In the spirit of Saturday’s celebration of Senior Night, we want to pause and reflect on some defining moments for each member of the current senior class.
With a team high 17 goals and 34 points this season, Blake Gallagher established himself as one of Cornell’s best playmakers and finishers. Yet, his contributions extend beyond this, as he takes almost every important faceoff. Though Gallagher recorded several two-goal games this season, arguably his most important goal came in the NCAA Midwest Regional semifinal against Northeastern last year. With Cornell trailing by two goals late in the second period, Colin Greening collected the puck behind Northeastern’s net and fed a wide-open Gallagher in the slot. His goal propelled a Cornell comeback, which culminated with a game winner from Evan Barlow ’09 in the final minute of the game.
Two-year captain Colin Greening is the most dominant forward we’ve seen this season. After Greening plays a few seasons in the NHL, we’re sure that he’ll have plenty of great memories and heroic plays. But it will be tough to top his performance in last year’s ECAC Hockey semifinal against Princeton. Greening earned an assist on Riley Nash’s goal to tie the game with 25 seconds remaining, and then beat Zane Kalemba for the game winner after 30 minutes of scoreless overtime. The win essentially secured an at-large NCAA bid for the Red, and brought Cornell to the ECAC championship game for the first time since 2006.
Unlike Greening, who led the team in goals in each of his first three seasons, defenseman Justin Krueger’s name does not often appear on the score sheet. Still, Krueger has become a reliable defenseman for the Red, appearing in 130 games and helping to anchor one of the top defenses in the nation. His +15 rating is second-best on the team this season.
Krueger played a part in Joe Scali’s defining moment (see below), but his biggest game came two months earlier, against Colgate at Lynah Rink. Cornell trailed, 1-0, late in the second period, but scored four times in 21 minutes to pull out a 4-2 win. Krueger earned assists on three of those goals, including Gallagher’s game-winning powerplay goal with 5:11 remaining in the game.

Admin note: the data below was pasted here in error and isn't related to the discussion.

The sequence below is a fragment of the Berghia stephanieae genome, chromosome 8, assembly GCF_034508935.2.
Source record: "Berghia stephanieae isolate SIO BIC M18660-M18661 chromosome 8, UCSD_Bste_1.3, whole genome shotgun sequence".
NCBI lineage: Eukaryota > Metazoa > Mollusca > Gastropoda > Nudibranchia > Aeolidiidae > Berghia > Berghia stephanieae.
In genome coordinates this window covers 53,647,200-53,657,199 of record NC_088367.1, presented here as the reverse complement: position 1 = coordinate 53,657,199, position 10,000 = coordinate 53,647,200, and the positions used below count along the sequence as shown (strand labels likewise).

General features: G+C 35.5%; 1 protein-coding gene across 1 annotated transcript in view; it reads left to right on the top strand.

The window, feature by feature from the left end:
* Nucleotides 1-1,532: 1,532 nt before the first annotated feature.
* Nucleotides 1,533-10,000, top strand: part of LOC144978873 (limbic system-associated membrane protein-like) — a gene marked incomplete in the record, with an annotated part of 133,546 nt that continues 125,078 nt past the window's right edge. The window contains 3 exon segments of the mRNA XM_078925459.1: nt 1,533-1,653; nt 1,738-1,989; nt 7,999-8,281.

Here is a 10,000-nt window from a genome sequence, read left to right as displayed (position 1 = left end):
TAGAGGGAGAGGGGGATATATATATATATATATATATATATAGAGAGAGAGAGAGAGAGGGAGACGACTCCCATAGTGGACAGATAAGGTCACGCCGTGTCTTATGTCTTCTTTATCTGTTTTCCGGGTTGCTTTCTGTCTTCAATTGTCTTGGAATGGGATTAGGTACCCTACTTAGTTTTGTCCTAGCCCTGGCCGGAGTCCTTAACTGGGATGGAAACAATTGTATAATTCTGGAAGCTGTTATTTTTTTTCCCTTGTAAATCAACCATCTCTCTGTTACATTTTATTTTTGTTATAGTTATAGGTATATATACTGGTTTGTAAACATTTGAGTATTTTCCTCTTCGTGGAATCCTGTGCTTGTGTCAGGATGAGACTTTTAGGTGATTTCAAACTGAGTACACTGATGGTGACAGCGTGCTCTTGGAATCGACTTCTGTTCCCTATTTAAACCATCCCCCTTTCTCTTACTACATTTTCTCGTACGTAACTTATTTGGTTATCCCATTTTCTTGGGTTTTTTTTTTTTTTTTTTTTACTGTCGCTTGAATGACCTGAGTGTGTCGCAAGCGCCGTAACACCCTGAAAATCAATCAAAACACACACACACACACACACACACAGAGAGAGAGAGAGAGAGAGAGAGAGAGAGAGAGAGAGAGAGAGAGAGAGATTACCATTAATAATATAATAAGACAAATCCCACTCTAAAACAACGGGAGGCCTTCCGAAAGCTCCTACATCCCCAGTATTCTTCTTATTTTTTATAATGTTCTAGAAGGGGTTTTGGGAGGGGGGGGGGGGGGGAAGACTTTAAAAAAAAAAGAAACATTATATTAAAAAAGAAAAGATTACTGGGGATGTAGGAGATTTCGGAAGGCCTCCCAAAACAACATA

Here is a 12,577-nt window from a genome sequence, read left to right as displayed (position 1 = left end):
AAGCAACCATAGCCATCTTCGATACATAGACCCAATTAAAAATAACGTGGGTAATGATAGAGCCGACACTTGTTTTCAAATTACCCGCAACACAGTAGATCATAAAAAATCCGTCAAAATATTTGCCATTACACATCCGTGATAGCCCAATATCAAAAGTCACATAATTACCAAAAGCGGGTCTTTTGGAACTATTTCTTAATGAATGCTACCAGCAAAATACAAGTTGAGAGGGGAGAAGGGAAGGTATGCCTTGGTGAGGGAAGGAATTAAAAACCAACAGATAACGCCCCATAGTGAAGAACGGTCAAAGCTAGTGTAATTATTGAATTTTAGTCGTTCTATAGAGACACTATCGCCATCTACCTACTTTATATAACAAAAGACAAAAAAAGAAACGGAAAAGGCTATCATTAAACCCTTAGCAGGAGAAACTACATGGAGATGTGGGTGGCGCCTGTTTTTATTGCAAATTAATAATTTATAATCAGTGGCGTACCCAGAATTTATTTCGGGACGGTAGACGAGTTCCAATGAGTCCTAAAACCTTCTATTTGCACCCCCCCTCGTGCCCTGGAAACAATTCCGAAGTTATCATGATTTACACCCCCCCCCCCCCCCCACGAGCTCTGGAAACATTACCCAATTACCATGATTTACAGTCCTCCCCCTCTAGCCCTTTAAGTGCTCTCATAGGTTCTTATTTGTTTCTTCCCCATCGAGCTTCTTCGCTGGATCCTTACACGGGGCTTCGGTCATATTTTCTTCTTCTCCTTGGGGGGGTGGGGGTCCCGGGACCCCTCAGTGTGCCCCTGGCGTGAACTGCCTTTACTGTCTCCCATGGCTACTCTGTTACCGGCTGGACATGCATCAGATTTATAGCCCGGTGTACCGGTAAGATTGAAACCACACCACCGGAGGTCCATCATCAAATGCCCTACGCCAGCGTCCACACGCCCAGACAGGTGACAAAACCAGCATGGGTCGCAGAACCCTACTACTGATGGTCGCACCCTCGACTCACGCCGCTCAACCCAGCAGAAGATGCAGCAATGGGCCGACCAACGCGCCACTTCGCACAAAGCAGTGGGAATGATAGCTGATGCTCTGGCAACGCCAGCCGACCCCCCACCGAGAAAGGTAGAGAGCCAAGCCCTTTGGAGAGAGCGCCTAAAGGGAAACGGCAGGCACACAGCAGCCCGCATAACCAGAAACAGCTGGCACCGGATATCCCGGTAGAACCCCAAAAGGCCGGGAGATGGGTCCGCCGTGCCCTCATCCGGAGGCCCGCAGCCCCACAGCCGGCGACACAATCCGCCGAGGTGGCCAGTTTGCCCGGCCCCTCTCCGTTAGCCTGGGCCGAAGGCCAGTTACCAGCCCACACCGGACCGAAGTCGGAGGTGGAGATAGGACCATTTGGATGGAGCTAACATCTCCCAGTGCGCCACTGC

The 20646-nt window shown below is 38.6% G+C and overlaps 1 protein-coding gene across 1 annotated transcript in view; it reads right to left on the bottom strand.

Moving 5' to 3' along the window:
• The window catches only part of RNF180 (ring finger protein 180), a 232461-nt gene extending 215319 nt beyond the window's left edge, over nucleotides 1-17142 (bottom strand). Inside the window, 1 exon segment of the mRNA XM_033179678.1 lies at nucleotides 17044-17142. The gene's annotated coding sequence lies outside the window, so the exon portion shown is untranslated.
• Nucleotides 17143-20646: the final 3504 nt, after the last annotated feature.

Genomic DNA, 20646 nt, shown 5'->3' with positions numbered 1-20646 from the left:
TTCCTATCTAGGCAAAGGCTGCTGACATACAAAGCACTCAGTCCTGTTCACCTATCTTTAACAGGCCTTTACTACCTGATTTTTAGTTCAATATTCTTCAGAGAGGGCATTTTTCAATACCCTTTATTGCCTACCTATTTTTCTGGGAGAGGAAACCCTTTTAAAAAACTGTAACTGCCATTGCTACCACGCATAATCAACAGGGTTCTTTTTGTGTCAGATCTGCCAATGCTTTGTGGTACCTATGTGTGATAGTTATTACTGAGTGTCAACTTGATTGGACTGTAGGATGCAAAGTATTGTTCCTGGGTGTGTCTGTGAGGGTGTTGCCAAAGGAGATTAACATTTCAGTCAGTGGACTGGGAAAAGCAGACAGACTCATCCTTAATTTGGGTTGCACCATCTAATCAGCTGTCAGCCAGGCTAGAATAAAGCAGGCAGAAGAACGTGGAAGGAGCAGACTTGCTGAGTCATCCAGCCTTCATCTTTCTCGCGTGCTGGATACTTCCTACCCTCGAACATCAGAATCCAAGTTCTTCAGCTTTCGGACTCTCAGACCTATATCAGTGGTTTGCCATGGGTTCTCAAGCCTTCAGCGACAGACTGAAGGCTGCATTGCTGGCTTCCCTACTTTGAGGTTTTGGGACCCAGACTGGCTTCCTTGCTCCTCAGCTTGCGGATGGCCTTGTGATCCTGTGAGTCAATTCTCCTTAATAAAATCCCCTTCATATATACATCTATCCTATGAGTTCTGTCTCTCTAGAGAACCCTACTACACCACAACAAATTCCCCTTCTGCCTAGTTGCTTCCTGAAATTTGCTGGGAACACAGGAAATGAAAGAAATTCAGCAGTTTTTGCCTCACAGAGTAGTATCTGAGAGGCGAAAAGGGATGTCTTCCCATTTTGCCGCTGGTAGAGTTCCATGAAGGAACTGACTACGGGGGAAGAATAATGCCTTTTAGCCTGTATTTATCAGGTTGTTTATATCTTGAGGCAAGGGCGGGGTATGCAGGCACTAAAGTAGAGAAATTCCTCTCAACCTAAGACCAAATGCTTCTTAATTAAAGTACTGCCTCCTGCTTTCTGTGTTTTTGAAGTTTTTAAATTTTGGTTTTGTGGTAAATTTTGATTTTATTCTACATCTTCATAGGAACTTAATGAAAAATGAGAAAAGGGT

Cornell’s best offensive defender, Brendon Nash is seemingly always on the ice. That’s because whether Cornell is on the powerplay, penalty kill, protecting a lead late in the game, or looking for an equalizer, Nash gets the call. Nash is on pace to lead all defensemen in scoring for the third straight season while he has skated on the top defensive pairing for almost his entire career.
It’s no surprise, then, that Nash’s top contributions came on two powerplays. In the midst of a slump during February of 2009, Cornell played host to Quinnipiac and surrendered an early first-period goal. Minutes later, Nash responded with a powerplay goal, taking a pass from brother Riley. In overtime, Nash calmly set up Barlow’s game winning goal to give Cornell a much-needed victory.
As a defensive forward, Joe Scali is not the type of player who scores highlight-quality goals, but his hard work around the boards and on the penalty kill has made him invaluable. Moreover, few players have improved their skating as much in four years as Scali has.
Playing in January against the University of New Hampshire, Scali’s scrappiness helped create what has become known to Cornell hockey fans as “the shift.” With the puck deep in the UNH zone, Scali tired out the UNH defensemen by skating back and forth along the boards. Inspired by Scali’s play, and with the help of textbook-quality cycling, Cornell would maintain possession in the zone for more than two minutes before Riley Nash tipped a shot from Justin Krueger for Cornell’s fourth goal. To cap off a great night, Scali added an empty-net goal later in the game.
Honorable mention: Despite (or perhaps because of) free drinks all night, Scali did a great job playing the cowbell at Dunbar’s on Saturday.
Ben Scrivens holds the Cornell records for games played in goal and saves, and sits second in career shutouts and third in career goals against average.
Scrivens has plenty of impressive shutouts, including against North Dakota earlier this season and Massachusetts as a sophomore (45 saves). In Scrivens’ junior year, he opened the ECAC season with back-to-back shutouts of Princeton and Quinnipiac, the first time Cornell had accomplished the feat since the spring of 2005. In making all 68 saves, Scrivens set the tone for Cornell’s 13-1-3 start to its season. The weekend also marked the first time in Cornell hockey history that the team scored just one goal on a road trip yet received 3 points.
Honorable mention: When Cornell was in the midst of a particularly lengthy penalty kill at Colgate in November 2008, Scrivens grabbed a Colgate forward in the crease and dragged him down, WWE style. The result? Matching minors and a much-needed whistle for the Cornell defense.
These six seniors have provided immense excitement throughout their time on East Hill. We think we speak for everyone in thanking them for their dedication and efforts on and off the ice.
Original Author: Elie Bilmes